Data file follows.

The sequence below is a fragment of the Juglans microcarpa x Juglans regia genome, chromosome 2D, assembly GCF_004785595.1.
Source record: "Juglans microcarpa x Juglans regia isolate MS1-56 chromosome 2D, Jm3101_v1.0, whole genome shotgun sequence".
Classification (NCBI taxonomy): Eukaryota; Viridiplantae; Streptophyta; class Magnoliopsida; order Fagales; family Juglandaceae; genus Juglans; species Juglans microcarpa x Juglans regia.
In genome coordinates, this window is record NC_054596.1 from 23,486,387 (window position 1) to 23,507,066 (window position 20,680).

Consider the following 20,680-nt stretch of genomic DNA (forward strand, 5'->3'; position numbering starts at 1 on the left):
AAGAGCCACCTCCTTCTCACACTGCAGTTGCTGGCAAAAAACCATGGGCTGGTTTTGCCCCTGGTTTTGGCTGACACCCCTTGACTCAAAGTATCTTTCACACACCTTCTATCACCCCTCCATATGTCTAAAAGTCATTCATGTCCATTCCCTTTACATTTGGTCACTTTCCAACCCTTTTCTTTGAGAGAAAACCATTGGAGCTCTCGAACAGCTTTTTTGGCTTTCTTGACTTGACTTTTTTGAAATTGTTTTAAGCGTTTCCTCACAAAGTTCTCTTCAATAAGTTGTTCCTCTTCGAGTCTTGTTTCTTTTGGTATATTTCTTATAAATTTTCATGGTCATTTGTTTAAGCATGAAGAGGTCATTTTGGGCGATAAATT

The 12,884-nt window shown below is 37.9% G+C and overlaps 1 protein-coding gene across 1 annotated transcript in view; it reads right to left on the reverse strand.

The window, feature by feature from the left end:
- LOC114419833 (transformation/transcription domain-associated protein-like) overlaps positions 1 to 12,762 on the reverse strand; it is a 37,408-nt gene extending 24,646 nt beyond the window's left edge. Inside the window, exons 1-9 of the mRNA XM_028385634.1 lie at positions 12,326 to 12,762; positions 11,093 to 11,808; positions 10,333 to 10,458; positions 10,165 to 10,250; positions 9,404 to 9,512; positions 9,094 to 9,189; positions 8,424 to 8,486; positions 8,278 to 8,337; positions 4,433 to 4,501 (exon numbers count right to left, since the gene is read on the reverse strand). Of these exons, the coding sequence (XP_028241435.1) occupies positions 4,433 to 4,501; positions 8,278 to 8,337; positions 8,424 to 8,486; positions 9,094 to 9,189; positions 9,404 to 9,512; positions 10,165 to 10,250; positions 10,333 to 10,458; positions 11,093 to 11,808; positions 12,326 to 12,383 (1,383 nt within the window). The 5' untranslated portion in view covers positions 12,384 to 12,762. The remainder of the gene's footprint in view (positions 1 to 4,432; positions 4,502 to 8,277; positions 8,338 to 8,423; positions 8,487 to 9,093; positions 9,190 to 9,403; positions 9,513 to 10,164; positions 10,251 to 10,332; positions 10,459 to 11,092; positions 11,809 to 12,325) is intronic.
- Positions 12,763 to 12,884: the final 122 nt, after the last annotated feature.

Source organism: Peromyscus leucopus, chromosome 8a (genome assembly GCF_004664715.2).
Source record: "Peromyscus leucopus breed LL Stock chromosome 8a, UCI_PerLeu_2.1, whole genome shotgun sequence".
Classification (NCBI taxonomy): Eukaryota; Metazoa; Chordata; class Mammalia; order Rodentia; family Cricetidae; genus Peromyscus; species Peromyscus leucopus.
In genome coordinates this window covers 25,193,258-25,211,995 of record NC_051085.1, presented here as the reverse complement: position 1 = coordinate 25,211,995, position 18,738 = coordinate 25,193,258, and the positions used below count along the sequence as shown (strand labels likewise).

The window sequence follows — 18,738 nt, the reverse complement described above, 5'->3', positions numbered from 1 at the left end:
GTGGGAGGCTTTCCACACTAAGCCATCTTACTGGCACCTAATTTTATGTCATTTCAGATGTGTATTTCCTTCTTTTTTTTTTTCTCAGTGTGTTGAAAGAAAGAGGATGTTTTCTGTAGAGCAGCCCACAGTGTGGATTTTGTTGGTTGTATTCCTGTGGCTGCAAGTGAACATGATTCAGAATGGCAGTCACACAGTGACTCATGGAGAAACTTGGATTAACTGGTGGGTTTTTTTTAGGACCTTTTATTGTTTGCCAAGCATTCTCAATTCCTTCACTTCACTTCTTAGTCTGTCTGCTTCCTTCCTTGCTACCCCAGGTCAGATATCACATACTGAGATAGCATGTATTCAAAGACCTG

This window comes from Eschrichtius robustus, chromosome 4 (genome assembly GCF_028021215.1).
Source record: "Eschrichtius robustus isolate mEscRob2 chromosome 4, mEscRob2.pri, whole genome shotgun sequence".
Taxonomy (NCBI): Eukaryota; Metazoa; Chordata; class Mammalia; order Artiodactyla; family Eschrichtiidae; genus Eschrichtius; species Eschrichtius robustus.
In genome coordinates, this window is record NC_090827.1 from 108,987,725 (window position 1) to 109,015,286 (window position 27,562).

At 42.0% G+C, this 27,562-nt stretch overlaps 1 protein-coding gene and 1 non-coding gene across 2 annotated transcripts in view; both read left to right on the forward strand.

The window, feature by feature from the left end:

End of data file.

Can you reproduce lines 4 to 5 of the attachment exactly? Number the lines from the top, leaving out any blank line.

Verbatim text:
In genome coordinates, this window is record NC_054596.1 from 23,486,387 (window position 1) to 23,507,066 (window position 20,680).

Consider the following 20,680-nt stretch of genomic DNA (forward strand, 5'->3'; position numbering starts at 1 on the left):